An idea I have been playing with for a while is an AI that can counter you while playing TicTacToe. The idea would be to avoid hard coding any sort of response or move sequence. The only moves that are recorded are the ones that led to a victory for either the player or computer. Early on the AI is far from perfect, but it can force ties and even win if you are not paying attention.
While I will not provide source code for this project, I will tell you how the program is designed. The model utilizes what is known as Upper Bound Confidence. Basically, it determines a confidence range applicable for each potential move. Since this is how the analysis is performed it is important to record only "successful moves" in the data set. As a result, the only time the dataset is updated is when a win occurs, and only the winning moves are recorded. In the case of a tiebreaker (winning in 2+ ways) the more simple victory is recorded. This sort of Machine Learning is common for advertising where A/B testing can help you maximize your earnings. That's why you see a lot of 1s and 0s in the dataset because each "hit" is a 1, and each "miss" is a 0. Weirdly enough, since I'm not really a mathematician I think that was the most straightforward part of this application.
Now, if you take that Machine A-Z course and try to use their reinforced learning algorithm you would be confused and run into errors probably like I did. You need to either stick the entire algorithm into a function and return the "sums of rewards" list to iterate through for the move choice, or make your own list that sums the amount of times each individual element appears in the "ad selection" equivalent list. Neither solution is necessarily as pretty as the graph you get from the "ad selection" list itself, but they both work for this purpose. The "ad selection" equivalent list itself will not work for this purpose, but is the list you want if you want to use if you're trying to graph the relationships.
For me, one of the harder parts was determining the legal rule set, and finding a way to ensure the computer made a legal move each time. It was especially difficult when moves were determined randomly because an infinite loop was technically possible, and definitely not desired. However, one trick I'm happy about is that I managed to keep the structure of the board as a 1-D array, and use some trickery to make it look like a grid instead of using a 2-D array. It made input validation a lot easier once I did implement this algorithm instead of a random number generator. All I had to do once I implemented the algorithm was tell it to find the most commonly used, but currently unused, square and play that square. If it hits a square in play, it simply skips that option each time. It takes a little longer, but it also requires less code than removing previously played options. Of course, without maintaining the data set none of this work matters.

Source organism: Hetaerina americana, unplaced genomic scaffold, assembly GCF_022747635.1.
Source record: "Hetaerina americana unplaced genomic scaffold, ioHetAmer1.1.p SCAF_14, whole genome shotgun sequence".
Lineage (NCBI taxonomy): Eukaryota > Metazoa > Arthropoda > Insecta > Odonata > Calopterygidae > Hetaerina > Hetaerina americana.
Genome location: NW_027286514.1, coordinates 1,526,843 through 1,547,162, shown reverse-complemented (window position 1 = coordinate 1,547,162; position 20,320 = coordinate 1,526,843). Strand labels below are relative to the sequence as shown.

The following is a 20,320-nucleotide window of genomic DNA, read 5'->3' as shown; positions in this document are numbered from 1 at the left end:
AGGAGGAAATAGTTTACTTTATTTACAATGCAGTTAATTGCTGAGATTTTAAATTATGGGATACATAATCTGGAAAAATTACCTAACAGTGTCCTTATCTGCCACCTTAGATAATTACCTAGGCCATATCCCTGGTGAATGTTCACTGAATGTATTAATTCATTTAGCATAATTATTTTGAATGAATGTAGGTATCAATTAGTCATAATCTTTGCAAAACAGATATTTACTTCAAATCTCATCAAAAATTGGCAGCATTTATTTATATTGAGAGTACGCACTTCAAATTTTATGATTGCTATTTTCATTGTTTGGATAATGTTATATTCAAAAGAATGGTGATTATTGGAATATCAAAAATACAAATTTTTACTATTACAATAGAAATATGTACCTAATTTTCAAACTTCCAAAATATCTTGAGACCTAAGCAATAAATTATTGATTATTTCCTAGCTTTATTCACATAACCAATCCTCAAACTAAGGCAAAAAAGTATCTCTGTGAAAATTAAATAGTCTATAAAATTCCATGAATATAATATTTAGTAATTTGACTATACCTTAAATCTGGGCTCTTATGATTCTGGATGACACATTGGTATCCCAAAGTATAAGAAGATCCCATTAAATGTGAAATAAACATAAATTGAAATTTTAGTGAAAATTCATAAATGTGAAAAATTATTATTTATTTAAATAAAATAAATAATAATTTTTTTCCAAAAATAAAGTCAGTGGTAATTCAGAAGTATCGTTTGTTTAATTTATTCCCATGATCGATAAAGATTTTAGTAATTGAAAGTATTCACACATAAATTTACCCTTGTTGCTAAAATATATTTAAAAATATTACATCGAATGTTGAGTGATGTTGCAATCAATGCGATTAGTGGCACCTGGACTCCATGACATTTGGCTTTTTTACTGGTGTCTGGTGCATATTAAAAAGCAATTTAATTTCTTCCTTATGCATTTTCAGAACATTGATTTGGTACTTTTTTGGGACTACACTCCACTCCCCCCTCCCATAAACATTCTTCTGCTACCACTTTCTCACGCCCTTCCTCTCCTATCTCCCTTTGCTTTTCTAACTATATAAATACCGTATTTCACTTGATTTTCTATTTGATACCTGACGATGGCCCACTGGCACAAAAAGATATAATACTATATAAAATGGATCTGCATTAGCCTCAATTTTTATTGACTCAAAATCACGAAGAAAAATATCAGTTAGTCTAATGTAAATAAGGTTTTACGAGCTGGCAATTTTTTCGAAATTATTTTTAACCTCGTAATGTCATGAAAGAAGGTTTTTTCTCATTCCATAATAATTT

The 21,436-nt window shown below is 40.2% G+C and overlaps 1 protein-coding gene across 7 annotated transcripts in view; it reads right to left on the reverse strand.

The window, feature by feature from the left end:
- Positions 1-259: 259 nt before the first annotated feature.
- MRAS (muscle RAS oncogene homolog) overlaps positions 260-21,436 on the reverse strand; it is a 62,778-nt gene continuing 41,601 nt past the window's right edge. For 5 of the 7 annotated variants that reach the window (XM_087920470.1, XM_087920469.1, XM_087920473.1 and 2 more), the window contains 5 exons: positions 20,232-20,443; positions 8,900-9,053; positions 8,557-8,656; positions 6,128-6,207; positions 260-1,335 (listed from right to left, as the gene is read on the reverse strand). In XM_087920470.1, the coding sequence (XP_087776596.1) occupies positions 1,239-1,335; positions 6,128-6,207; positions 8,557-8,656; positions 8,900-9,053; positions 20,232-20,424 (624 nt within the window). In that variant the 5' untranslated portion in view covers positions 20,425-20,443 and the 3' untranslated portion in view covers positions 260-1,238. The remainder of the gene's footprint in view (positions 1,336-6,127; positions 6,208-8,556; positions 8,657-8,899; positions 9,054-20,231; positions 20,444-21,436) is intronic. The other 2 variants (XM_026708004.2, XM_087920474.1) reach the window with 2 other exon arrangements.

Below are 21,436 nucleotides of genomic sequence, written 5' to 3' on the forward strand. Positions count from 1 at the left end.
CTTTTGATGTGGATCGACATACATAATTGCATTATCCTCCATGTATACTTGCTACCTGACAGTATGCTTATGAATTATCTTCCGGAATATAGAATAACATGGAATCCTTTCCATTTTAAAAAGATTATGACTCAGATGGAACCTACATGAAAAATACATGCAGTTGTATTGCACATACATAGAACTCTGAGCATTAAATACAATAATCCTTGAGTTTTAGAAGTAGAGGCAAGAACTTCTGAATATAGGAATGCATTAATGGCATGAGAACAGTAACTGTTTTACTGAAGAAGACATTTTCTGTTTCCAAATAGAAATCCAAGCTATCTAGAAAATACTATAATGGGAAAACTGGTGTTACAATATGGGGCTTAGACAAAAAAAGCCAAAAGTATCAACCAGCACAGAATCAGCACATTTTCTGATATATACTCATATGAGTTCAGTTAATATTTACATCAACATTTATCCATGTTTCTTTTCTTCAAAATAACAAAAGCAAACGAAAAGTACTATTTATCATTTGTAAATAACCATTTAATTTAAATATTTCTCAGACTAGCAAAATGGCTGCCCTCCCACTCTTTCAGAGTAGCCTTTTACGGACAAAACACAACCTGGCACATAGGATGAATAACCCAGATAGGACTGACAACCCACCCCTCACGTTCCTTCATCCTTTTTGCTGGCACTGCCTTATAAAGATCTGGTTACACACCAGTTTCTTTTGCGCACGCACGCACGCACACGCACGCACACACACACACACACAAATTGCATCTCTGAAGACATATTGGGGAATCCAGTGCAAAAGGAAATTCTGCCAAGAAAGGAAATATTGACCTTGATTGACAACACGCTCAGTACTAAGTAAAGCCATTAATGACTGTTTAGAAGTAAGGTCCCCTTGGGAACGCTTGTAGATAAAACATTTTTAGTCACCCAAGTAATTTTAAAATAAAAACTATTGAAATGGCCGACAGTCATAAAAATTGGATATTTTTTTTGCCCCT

I violated one of the important principles of "Clean Code" by using a function to perform two purposes. The same function that checks to see if the game has been won by either side also records the winning sequence to file. Instead of keeping track of each individual move, I check each iteration of the loop, and if one of the conditions is satisfied the binary representation of that combination is written to file. While you can watch the operation occur in the video, in reality it would be an invisible operation.
All-in-all, the file is only about 150 lines of code. There are some bugs that I have not ironed out, for example it does not validate user input. This was designed more as a proof of concept than something I intended for release so that's fine for me. I have spoken about it and some people have said it'd be cool if I hosted it as an app, but this was primarily meant to be a proof of concept for me. There's a lot of different things I can do with this application since I was right. As long as I can express a game's rule set with math and logic, as well as easily record the successful moves that led to victory, and prevent illegal moves from occurring then replicating this success will not be a problem. I would rather build on this idea instead of perfecting it because there's so much that can be done still.
Anyway, here is an updated video showing different behavior from the algorithm. Keep in mind I've only recorded about 260 wins at this point. Plus, I did not verify user input like I should have prior to the video. Nonetheless, it starts out on a different square and aims for a different type of victory. I'm definitely going to build on this, and use it for more useful stuff in the future. I just needed a quick proof of concept.